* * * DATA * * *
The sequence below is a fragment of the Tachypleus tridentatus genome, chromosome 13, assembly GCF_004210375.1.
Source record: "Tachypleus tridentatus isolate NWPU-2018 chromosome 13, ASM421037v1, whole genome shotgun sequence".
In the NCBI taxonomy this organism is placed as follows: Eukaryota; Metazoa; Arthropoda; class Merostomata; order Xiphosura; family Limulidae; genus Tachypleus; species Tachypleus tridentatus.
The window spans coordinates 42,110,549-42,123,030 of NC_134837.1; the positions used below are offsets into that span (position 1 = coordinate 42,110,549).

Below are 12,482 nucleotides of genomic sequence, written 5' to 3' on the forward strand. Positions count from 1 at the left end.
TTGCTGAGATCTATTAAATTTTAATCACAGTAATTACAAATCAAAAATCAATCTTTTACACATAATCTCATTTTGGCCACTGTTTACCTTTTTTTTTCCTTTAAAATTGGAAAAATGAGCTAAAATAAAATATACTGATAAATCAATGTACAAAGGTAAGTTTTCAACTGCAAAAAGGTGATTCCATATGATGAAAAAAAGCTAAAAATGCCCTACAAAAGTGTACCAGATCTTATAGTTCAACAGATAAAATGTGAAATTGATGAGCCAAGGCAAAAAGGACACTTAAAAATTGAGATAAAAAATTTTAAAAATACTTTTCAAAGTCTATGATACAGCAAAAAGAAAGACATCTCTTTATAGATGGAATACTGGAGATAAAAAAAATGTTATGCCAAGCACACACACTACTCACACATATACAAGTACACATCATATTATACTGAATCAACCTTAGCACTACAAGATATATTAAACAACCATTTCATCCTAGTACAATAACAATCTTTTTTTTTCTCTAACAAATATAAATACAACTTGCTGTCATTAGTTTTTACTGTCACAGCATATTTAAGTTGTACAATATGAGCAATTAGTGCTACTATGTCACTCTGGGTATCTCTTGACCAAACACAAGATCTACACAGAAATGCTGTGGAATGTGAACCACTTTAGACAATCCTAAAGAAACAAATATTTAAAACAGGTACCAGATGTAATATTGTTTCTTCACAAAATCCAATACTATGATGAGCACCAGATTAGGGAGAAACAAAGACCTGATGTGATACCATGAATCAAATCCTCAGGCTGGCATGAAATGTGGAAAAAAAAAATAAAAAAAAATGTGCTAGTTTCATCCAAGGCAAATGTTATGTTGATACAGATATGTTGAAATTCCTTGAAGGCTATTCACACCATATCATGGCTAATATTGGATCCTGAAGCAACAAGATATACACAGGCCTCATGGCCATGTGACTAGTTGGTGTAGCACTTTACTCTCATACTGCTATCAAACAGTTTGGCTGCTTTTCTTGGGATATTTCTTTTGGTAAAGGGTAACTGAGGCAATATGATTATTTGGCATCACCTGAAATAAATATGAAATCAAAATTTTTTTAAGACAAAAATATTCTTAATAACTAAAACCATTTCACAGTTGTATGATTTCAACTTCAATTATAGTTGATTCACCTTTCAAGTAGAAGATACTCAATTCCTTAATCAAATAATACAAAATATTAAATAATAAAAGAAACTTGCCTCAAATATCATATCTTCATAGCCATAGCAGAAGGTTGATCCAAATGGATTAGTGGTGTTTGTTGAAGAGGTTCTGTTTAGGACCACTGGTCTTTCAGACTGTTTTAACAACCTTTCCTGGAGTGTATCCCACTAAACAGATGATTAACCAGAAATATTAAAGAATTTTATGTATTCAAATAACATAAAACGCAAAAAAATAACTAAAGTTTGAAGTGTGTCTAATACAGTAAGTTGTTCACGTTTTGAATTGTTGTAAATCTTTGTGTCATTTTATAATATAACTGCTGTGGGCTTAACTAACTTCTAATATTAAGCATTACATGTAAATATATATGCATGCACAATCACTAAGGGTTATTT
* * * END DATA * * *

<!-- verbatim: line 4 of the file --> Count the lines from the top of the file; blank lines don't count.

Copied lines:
The window spans coordinates 42,110,549-42,123,030 of NC_134837.1; the positions used below are offsets into that span (position 1 = coordinate 42,110,549).